top of page


I love to talk to people
and then write about what they tell me. 


Lost & Found in Paris with Colleen Dupont

The Les Frenchies YouTube star on identity, and the power of self-awareness. 

On an overcast October day, I am walking the backstreets of Paris, looking for lunch with Colleen Dupont, one half of the husband-and-wife YouTube phenomenon known as Les Frenchies. Like her onscreen persona, Colleen is a fun, knowledgeable person, curious and easy to talk to. So it surprises me when she studies the map on her phone, puzzled, and says, “Aren’t you glad I got you lost in Paris?”

     I am, actually.

     Because, though Colleen makes Paris look easy, as we talk it becomes clear that getting to this place – with over two million adoring viewers monthly and more in the works – this success required her to get lost in a much more profound way. To arrive here, she had to forget everything she knew about herself and begin anew.

Tricia Boutté Does Not
Give an Eff

On singing with the old cats, schooling the young ones, and using joy as your only compass.

“I’m not embarrassed to be walking sunshine,” jazz singer Tricia Boutté said.

     And that’s the perfect description for her, with her fierce fuchsia hair, luxuriant nails, and bright wardrobe. She’d cut a distinctive figure anywhere – but in the small Greek village where I met her, playing for the sixth time at the Kardamyli Jazz Festival, she’s especially unique. But it's when Tricia starts to sing that you forget all about the vibrant exterior. Her voice commands attention. It holds you captive in the best possible way. Opening her set with an homage to Billie Holiday, she shone heart-rending new light into the classic Comes Love. Then she said this: “I don’t do anything that doesn’t give me joy.”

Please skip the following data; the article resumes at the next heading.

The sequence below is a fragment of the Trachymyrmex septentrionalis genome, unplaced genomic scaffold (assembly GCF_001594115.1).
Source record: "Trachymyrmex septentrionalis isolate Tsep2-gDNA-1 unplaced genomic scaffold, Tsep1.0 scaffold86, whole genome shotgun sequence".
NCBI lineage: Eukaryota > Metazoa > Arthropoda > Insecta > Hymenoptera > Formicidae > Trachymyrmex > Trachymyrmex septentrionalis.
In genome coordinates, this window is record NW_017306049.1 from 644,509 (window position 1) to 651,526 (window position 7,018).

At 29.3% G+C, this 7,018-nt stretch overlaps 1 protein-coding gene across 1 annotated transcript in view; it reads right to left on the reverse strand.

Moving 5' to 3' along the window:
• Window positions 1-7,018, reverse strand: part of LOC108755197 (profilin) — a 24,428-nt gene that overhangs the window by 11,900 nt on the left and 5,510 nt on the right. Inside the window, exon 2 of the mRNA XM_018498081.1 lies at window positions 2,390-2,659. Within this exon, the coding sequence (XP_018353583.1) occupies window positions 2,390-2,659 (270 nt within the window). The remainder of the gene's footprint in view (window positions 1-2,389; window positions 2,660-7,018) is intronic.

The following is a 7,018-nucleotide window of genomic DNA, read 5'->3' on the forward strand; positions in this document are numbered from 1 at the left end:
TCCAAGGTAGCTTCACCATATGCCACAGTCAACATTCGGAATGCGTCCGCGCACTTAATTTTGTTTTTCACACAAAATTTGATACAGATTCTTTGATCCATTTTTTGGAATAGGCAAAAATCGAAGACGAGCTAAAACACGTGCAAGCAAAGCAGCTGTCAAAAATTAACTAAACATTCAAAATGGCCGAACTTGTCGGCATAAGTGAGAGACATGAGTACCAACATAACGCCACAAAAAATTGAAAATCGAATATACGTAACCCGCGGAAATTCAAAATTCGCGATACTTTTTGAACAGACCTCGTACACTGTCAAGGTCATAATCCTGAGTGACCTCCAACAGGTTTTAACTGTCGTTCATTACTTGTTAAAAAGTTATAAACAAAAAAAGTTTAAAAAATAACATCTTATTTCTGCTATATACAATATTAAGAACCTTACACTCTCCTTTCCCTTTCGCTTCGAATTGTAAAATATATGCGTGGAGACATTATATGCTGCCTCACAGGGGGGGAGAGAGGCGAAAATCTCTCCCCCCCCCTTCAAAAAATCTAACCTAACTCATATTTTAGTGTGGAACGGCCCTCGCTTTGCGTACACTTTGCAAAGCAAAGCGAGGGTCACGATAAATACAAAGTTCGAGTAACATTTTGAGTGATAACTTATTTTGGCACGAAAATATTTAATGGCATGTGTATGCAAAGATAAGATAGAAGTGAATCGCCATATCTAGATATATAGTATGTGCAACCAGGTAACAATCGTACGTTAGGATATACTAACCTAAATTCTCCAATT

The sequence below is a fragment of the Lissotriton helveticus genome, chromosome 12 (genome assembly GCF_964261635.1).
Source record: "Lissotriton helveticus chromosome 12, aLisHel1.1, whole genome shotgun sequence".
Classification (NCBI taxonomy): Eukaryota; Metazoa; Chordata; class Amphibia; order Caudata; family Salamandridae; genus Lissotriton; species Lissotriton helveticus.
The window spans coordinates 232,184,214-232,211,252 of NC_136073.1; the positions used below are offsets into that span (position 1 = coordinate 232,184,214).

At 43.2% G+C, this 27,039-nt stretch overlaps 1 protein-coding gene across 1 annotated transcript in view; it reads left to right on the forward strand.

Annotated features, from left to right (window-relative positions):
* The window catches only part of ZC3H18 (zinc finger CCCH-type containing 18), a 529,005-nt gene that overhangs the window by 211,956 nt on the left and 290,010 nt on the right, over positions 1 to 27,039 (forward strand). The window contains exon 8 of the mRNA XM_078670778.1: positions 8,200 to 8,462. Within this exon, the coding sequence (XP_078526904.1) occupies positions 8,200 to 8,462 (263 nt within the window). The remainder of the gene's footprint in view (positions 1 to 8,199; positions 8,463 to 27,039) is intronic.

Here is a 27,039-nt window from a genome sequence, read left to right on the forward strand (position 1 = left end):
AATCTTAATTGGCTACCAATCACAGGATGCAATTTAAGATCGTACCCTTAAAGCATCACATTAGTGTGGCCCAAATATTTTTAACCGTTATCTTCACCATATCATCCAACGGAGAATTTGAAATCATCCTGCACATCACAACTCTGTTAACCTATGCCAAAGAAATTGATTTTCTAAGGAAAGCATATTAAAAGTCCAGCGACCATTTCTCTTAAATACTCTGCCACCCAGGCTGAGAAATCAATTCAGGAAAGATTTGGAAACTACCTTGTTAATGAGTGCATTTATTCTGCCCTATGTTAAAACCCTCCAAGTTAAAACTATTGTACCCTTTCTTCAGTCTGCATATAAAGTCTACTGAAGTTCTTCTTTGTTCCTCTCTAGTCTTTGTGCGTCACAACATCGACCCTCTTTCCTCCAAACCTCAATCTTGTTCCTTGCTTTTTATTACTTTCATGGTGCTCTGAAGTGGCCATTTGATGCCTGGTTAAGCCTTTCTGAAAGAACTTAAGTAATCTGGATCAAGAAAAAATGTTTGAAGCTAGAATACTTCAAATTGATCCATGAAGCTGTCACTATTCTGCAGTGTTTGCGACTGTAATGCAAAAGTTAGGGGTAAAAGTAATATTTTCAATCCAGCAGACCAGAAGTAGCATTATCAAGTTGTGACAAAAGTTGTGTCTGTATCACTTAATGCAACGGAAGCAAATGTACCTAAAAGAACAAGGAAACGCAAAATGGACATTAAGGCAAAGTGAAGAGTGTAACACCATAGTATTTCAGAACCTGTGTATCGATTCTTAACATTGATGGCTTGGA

Tricia’s music – and attitude – prove her point.


Driving Fast
with Renée  Brinkerhoff

She started rally driving at 55, with plenty of near misses. Now she uses fear as fuel. 

It was while she was folding laundry that Renée Brinkerhoff decided to race cars.

     “I was looking out the window,” she said, “and I hear myself having a sub-conscious conversation. We have thoughts all the time, conversations in our head, like 'I’ve got to go to the grocery store.' This one was, ‘One day I’m going to race a car.’”

     Brinkerhoff, a mother of four, didn’t ignore her inner voice. Instead, she followed it, becoming a top rally driver and founding Valkyrie Racing. Her passion for speed has taken her to six continents (more on that seventh in a moment), where she races her classic 1956 Porsche 356 and raises awareness – and money – to fight child trafficking. Along the way, she’s discovered that being different is a strength and that fear can fuel amazing things.

bottom of page